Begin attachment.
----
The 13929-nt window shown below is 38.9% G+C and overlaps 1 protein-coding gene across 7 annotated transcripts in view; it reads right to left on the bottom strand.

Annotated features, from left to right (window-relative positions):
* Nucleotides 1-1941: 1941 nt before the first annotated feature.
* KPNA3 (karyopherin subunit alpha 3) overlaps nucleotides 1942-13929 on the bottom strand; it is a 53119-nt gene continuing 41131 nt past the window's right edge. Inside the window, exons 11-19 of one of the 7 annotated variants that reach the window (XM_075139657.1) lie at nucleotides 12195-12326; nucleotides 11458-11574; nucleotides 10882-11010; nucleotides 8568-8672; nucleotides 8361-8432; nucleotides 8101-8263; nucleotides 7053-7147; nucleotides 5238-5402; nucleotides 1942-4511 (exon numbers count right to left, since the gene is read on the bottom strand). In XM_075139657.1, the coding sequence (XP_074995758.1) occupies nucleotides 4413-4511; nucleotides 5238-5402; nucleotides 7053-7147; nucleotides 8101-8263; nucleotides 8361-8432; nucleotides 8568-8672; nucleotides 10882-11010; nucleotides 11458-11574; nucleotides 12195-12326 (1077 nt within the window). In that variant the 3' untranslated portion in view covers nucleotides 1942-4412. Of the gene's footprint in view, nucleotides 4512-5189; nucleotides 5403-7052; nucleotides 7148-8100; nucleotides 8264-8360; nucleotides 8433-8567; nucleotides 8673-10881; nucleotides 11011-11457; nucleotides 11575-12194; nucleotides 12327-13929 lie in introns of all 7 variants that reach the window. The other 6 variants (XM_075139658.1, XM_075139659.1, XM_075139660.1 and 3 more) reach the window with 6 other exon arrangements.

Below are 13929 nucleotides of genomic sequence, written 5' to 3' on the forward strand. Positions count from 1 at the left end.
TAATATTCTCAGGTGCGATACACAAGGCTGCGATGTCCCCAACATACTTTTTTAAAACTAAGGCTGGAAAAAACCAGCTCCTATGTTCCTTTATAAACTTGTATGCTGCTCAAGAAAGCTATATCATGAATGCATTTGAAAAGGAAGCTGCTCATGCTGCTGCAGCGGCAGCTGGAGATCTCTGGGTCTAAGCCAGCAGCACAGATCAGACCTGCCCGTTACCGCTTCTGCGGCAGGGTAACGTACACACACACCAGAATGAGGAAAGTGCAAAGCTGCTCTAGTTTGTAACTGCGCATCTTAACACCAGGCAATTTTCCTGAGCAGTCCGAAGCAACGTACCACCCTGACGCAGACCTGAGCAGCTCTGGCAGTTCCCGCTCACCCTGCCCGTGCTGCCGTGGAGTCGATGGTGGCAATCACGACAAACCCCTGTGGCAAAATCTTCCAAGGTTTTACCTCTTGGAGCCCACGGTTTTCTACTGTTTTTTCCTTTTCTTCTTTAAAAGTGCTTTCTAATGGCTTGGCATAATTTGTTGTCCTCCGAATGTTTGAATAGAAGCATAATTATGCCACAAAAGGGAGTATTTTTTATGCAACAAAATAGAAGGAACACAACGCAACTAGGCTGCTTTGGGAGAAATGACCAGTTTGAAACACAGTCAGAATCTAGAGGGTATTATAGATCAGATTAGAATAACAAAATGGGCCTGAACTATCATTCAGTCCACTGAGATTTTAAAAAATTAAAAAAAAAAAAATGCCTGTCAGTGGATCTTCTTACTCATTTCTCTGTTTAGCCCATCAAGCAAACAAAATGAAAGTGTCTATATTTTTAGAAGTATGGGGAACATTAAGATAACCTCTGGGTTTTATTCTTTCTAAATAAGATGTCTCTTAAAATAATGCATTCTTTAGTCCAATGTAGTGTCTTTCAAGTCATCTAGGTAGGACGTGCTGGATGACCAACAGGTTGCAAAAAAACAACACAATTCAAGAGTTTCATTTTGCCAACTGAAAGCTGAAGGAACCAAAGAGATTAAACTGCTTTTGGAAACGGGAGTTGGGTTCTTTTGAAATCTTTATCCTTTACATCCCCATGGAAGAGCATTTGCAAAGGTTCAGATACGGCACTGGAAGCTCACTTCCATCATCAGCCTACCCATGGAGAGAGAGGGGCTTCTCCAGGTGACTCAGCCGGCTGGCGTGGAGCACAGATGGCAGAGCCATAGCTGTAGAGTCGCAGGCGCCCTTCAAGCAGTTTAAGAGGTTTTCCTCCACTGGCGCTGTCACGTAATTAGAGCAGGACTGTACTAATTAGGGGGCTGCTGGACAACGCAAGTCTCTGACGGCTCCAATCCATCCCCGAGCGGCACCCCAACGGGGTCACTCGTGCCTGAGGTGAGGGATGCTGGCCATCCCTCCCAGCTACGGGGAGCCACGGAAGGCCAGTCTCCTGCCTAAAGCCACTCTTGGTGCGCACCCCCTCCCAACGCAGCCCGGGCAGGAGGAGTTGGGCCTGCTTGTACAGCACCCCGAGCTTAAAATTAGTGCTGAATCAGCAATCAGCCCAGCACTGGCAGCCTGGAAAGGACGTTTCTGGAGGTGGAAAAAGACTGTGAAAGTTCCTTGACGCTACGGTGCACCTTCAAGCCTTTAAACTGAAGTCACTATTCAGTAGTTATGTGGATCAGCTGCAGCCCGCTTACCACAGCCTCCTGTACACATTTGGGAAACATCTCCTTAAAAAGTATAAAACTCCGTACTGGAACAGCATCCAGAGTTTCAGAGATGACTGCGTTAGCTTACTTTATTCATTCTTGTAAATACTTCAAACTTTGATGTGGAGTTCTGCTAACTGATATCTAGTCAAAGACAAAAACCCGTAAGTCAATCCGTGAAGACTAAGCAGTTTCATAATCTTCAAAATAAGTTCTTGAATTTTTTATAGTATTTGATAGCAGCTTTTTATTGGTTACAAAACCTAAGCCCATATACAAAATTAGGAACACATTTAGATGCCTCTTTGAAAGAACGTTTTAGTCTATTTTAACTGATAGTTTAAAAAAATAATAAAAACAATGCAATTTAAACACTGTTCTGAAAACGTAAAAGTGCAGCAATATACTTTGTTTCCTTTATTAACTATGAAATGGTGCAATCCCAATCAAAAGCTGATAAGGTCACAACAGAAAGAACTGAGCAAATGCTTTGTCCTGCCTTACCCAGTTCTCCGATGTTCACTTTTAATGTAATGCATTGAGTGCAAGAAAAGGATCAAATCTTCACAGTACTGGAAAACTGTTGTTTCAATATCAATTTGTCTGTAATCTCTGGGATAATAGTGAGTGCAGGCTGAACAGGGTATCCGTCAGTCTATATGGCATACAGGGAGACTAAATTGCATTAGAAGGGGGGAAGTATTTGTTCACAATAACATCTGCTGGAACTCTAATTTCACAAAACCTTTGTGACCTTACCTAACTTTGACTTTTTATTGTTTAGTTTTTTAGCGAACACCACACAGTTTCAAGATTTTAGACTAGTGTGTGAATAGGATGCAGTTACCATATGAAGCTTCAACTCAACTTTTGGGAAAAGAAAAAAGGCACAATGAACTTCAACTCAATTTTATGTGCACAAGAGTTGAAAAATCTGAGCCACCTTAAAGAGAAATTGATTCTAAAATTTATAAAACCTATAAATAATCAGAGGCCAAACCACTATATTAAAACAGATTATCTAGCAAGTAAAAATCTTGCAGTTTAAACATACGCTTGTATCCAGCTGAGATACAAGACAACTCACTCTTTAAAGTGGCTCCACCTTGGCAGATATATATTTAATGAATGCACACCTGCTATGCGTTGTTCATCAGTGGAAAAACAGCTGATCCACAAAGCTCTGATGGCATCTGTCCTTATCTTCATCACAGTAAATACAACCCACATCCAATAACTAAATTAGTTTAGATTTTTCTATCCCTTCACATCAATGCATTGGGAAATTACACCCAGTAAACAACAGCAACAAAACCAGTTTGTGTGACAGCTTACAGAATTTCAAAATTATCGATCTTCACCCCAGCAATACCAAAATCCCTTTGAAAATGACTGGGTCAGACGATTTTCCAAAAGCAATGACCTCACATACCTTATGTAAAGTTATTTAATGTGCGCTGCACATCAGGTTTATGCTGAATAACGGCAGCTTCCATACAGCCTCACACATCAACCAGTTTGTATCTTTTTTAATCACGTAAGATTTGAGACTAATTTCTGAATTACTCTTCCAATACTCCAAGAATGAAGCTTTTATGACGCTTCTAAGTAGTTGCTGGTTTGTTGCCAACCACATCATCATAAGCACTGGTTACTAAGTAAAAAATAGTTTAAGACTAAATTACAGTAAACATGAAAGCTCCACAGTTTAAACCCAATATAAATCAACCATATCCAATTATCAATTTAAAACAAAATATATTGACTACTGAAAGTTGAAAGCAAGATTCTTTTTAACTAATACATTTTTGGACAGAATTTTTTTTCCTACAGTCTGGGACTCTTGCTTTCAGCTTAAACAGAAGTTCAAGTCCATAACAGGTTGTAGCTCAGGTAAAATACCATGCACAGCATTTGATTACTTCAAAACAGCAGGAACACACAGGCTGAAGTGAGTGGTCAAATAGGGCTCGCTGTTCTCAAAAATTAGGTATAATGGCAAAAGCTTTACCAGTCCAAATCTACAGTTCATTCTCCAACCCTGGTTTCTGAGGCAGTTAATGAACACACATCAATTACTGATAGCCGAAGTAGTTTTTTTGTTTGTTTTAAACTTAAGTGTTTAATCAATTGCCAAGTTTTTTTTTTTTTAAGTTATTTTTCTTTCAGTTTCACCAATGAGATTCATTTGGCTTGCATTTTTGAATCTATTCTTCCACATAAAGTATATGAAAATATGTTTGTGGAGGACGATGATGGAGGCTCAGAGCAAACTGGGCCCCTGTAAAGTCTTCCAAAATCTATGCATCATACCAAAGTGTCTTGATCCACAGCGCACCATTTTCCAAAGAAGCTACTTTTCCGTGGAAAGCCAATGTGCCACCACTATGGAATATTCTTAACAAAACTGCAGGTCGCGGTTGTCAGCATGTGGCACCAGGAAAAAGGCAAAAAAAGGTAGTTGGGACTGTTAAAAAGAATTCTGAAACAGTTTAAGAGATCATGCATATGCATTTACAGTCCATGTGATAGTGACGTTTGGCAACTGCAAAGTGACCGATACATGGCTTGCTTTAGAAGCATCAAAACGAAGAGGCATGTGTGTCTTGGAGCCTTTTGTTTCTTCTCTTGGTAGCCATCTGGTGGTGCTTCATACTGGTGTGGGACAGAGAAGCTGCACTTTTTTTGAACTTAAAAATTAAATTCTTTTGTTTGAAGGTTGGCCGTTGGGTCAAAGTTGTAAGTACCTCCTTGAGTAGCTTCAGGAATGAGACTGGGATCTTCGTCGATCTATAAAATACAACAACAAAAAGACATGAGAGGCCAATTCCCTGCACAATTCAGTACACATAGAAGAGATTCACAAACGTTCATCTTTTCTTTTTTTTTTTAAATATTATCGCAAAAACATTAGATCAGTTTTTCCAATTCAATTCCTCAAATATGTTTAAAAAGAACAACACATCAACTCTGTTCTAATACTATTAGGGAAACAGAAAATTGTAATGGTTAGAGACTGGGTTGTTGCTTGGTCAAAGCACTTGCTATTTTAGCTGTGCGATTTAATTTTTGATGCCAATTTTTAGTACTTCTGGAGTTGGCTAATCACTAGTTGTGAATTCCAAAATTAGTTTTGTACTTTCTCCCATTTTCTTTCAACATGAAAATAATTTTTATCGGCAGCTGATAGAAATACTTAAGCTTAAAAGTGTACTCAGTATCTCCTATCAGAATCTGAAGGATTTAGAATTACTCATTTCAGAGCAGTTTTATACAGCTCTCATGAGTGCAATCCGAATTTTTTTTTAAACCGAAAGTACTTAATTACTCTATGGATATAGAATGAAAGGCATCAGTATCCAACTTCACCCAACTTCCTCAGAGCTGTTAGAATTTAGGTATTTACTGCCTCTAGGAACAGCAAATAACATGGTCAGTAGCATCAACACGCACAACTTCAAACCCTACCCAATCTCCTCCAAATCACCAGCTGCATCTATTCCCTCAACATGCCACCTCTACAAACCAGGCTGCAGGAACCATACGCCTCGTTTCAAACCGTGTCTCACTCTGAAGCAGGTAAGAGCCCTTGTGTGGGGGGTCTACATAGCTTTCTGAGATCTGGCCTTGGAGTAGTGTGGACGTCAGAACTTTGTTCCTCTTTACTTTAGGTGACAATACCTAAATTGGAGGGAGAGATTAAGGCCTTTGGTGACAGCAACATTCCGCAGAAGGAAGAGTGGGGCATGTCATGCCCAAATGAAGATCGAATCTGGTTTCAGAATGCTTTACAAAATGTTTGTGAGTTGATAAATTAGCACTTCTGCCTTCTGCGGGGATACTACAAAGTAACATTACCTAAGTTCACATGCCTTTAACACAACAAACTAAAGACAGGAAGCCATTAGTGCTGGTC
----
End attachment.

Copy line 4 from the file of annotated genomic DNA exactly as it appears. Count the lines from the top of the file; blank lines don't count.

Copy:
* KPNA3 (karyopherin subunit alpha 3) overlaps nucleotides 1942-13929 on the bottom strand; it is a 53119-nt gene continuing 41131 nt past the window's right edge. Inside the window, exons 11-19 of one of the 7 annotated variants that reach the window (XM_075139657.1) lie at nucleotides 12195-12326; nucleotides 11458-11574; nucleotides 10882-11010; nucleotides 8568-8672; nucleotides 8361-8432; nucleotides 8101-8263; nucleotides 7053-7147; nucleotides 5238-5402; nucleotides 1942-4511 (exon numbers count right to left, since the gene is read on the bottom strand). In XM_075139657.1, the coding sequence (XP_074995758.1) occupies nucleotides 4413-4511; nucleotides 5238-5402; nucleotides 7053-7147; nucleotides 8101-8263; nucleotides 8361-8432; nucleotides 8568-8672; nucleotides 10882-11010; nucleotides 11458-11574; nucleotides 12195-12326 (1077 nt within the window). In that variant the 3' untranslated portion in view covers nucleotides 1942-4412. Of the gene's footprint in view, nucleotides 4512-5189; nucleotides 5403-7052; nucleotides 7148-8100; nucleotides 8264-8360; nucleotides 8433-8567; nucleotides 8673-10881; nucleotides 11011-11457; nucleotides 11575-12194; nucleotides 12327-13929 lie in introns of all 7 variants that reach the window. The other 6 variants (XM_075139658.1, XM_075139659.1, XM_075139660.1 and 3 more) reach the window with 6 other exon arrangements.